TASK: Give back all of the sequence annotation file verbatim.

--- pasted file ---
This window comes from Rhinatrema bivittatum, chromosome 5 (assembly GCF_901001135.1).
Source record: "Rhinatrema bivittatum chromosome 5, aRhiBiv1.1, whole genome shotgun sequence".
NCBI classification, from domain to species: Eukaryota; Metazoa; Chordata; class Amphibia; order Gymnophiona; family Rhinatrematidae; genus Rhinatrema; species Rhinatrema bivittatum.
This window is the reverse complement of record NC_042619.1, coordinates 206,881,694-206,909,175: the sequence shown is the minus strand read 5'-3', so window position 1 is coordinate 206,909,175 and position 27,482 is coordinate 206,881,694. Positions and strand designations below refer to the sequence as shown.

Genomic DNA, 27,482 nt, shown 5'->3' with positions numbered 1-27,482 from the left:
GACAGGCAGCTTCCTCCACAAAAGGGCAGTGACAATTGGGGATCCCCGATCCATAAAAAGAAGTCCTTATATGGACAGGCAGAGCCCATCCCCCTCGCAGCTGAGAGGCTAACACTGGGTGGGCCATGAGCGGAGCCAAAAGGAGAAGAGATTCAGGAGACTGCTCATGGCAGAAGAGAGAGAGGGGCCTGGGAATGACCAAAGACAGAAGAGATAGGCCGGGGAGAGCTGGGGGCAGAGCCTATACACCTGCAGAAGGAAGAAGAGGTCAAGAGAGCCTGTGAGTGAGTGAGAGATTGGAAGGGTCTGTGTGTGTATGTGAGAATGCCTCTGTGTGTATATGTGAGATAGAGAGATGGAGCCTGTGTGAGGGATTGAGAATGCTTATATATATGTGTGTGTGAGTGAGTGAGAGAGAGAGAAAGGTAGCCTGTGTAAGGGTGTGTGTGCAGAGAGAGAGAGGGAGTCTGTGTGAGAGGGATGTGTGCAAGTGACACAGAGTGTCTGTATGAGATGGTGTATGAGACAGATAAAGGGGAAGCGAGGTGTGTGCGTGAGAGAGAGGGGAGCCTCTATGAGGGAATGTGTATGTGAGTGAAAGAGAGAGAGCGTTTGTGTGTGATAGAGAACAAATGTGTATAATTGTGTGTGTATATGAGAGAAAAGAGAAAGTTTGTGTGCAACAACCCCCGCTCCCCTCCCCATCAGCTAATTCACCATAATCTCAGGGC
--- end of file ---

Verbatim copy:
This window comes from Rhinatrema bivittatum, chromosome 5 (assembly GCF_901001135.1).
Source record: "Rhinatrema bivittatum chromosome 5, aRhiBiv1.1, whole genome shotgun sequence".
NCBI classification, from domain to species: Eukaryota; Metazoa; Chordata; class Amphibia; order Gymnophiona; family Rhinatrematidae; genus Rhinatrema; species Rhinatrema bivittatum.
This window is the reverse complement of record NC_042619.1, coordinates 206,881,694-206,909,175: the sequence shown is the minus strand read 5'-3', so window position 1 is coordinate 206,909,175 and position 27,482 is coordinate 206,881,694. Positions and strand designations below refer to the sequence as shown.

Genomic DNA, 27,482 nt, shown 5'->3' with positions numbered 1-27,482 from the left:
GACAGGCAGCTTCCTCCACAAAAGGGCAGTGACAATTGGGGATCCCCGATCCATAAAAAGAAGTCCTTATATGGACAGGCAGAGCCCATCCCCCTCGCAGCTGAGAGGCTAACACTGGGTGGGCCATGAGCGGAGCCAAAAGGAGAAGAGATTCAGGAGACTGCTCATGGCAGAAGAGAGAGAGGGGCCTGGGAATGACCAAAGACAGAAGAGATAGGCCGGGGAGAGCTGGGGGCAGAGCCTATACACCTGCAGAAGGAAGAAGAGGTCAAGAGAGCCTGTGAGTGAGTGAGAGATTGGAAGGGTCTGTGTGTGTATGTGAGAATGCCTCTGTGTGTATATGTGAGATAGAGAGATGGAGCCTGTGTGAGGGATTGAGAATGCTTATATATATGTGTGTGTGAGTGAGTGAGAGAGAGAGAAAGGTAGCCTGTGTAAGGGTGTGTGTGCAGAGAGAGAGAGGGAGTCTGTGTGAGAGGGATGTGTGCAAGTGACACAGAGTGTCTGTATGAGATGGTGTATGAGACAGATAAAGGGGAAGCGAGGTGTGTGCGTGAGAGAGAGGGGAGCCTCTATGAGGGAATGTGTATGTGAGTGAAAGAGAGAGAGCGTTTGTGTGTGATAGAGAACAAATGTGTATAATTGTGTGTGTATATGAGAGAAAAGAGAAAGTTTGTGTGCAACAACCCCCGCTCCCCTCCCCATCAGCTAATTCACCATAATCTCAGGGC